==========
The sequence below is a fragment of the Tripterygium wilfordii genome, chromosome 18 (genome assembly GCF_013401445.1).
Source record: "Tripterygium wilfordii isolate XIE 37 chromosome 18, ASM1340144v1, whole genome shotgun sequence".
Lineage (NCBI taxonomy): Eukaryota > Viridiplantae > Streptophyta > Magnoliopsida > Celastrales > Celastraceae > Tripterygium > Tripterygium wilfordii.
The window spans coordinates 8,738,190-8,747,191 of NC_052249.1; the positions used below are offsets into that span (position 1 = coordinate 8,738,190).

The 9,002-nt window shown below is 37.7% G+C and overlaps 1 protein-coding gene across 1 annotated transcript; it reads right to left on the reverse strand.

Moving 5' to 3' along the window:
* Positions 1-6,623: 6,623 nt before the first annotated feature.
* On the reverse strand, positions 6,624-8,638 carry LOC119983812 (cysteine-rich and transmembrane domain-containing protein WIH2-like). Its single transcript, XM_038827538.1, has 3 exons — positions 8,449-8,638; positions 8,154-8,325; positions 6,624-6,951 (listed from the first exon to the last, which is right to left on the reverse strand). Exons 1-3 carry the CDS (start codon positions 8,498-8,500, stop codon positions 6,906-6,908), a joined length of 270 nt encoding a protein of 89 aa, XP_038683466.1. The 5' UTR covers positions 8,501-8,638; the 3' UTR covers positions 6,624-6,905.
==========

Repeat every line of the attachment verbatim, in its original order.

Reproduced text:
The sequence below is a fragment of the Tripterygium wilfordii genome, chromosome 18 (genome assembly GCF_013401445.1).
Source record: "Tripterygium wilfordii isolate XIE 37 chromosome 18, ASM1340144v1, whole genome shotgun sequence".
Lineage (NCBI taxonomy): Eukaryota > Viridiplantae > Streptophyta > Magnoliopsida > Celastrales > Celastraceae > Tripterygium > Tripterygium wilfordii.
The window spans coordinates 8,738,190-8,747,191 of NC_052249.1; the positions used below are offsets into that span (position 1 = coordinate 8,738,190).

The 9,002-nt window shown below is 37.7% G+C and overlaps 1 protein-coding gene across 1 annotated transcript; it reads right to left on the reverse strand.

Moving 5' to 3' along the window:
* Positions 1-6,623: 6,623 nt before the first annotated feature.
* On the reverse strand, positions 6,624-8,638 carry LOC119983812 (cysteine-rich and transmembrane domain-containing protein WIH2-like). Its single transcript, XM_038827538.1, has 3 exons — positions 8,449-8,638; positions 8,154-8,325; positions 6,624-6,951 (listed from the first exon to the last, which is right to left on the reverse strand). Exons 1-3 carry the CDS (start codon positions 8,498-8,500, stop codon positions 6,906-6,908), a joined length of 270 nt encoding a protein of 89 aa, XP_038683466.1. The 5' UTR covers positions 8,501-8,638; the 3' UTR covers positions 6,624-6,905.